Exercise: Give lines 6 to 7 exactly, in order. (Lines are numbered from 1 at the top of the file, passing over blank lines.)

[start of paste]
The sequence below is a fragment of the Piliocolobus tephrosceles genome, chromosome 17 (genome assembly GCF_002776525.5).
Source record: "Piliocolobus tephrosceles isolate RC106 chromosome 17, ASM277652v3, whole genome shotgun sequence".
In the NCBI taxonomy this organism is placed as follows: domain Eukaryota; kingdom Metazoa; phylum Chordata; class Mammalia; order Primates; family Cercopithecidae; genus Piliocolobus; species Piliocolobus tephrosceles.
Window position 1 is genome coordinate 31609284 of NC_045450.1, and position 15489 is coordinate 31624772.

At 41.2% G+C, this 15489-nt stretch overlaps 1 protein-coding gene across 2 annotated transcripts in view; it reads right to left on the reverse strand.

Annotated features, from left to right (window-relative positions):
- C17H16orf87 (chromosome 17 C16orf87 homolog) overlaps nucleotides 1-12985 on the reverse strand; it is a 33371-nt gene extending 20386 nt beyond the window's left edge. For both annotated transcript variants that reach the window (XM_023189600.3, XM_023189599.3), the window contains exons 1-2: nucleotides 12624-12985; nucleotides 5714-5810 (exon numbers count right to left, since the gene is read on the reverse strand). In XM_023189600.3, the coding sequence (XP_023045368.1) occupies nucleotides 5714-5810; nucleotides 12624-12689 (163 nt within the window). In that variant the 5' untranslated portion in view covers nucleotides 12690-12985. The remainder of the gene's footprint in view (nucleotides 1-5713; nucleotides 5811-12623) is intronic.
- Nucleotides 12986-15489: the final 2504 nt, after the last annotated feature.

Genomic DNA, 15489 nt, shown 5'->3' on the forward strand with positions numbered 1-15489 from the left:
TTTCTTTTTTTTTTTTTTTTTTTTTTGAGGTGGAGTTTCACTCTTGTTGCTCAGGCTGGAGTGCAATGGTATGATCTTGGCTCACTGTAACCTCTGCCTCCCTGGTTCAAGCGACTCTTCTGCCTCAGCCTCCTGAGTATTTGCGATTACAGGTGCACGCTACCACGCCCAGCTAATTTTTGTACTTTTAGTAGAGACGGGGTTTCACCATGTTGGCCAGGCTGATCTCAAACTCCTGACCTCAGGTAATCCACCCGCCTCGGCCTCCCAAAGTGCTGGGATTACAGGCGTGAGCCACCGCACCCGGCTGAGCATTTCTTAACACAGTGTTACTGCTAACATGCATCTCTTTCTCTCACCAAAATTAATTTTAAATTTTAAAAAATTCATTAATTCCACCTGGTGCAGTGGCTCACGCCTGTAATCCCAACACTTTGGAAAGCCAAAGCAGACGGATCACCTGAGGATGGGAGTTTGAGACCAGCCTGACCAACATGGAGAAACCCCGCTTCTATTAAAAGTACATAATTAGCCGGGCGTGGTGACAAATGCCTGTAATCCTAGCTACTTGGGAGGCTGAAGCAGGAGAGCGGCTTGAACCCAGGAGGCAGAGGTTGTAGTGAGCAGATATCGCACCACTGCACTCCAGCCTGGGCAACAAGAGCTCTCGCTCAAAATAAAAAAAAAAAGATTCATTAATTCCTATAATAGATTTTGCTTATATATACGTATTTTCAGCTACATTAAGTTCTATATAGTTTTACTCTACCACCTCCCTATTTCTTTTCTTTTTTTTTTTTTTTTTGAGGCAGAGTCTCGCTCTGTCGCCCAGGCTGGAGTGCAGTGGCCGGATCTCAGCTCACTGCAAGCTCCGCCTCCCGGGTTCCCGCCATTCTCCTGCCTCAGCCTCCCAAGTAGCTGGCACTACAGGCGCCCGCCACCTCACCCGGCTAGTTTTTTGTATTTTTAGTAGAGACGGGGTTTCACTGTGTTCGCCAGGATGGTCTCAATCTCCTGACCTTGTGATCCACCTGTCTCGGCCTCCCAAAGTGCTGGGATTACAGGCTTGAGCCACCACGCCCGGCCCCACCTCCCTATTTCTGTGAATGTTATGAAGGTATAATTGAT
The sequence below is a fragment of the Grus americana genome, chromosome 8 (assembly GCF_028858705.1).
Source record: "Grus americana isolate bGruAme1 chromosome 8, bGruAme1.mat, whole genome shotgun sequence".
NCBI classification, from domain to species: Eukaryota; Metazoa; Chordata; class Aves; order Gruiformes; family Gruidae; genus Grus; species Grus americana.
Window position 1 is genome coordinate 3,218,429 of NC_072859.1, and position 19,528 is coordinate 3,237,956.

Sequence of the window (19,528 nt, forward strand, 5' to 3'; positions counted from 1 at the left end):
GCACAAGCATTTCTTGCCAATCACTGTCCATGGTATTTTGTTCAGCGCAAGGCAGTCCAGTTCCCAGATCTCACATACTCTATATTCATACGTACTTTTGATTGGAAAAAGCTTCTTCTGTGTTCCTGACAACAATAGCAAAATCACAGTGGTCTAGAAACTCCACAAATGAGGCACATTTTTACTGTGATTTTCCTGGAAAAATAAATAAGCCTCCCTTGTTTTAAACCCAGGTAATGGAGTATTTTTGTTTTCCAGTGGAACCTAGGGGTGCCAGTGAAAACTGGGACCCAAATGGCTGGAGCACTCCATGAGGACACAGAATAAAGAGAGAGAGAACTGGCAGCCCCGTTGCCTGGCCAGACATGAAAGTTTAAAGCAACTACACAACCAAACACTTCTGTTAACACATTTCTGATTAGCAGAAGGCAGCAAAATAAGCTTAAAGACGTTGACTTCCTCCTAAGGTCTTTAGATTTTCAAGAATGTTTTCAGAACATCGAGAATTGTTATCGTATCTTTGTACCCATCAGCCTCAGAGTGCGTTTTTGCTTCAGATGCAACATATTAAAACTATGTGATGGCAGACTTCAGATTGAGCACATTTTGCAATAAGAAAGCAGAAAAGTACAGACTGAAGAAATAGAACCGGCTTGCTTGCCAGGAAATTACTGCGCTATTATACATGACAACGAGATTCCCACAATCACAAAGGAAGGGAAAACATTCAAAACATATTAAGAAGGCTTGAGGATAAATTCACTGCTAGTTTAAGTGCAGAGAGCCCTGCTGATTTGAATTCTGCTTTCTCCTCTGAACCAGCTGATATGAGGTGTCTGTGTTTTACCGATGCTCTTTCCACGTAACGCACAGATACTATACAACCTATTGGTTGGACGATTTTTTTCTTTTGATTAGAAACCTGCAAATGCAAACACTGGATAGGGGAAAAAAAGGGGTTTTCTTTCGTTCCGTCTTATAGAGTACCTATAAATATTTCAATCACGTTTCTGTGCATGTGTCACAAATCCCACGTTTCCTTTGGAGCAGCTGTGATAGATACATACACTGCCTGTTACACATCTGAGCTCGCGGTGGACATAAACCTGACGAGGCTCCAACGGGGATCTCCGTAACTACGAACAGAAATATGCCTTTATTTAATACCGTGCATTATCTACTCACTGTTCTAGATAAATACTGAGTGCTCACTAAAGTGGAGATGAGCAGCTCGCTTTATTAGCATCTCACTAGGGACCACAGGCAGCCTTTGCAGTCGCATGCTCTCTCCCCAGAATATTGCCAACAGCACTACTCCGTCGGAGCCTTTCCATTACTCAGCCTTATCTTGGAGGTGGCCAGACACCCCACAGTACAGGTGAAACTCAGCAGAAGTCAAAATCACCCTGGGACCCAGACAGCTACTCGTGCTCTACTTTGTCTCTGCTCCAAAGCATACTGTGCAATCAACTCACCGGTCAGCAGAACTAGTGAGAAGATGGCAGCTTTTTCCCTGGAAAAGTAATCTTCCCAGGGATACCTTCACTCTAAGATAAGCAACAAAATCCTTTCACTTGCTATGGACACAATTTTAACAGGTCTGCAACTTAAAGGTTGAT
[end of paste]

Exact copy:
Annotated features, from left to right (window-relative positions):
- C17H16orf87 (chromosome 17 C16orf87 homolog) overlaps nucleotides 1-12985 on the reverse strand; it is a 33371-nt gene extending 20386 nt beyond the window's left edge. For both annotated transcript variants that reach the window (XM_023189600.3, XM_023189599.3), the window contains exons 1-2: nucleotides 12624-12985; nucleotides 5714-5810 (exon numbers count right to left, since the gene is read on the reverse strand). In XM_023189600.3, the coding sequence (XP_023045368.1) occupies nucleotides 5714-5810; nucleotides 12624-12689 (163 nt within the window). In that variant the 5' untranslated portion in view covers nucleotides 12690-12985. The remainder of the gene's footprint in view (nucleotides 1-5713; nucleotides 5811-12623) is intronic.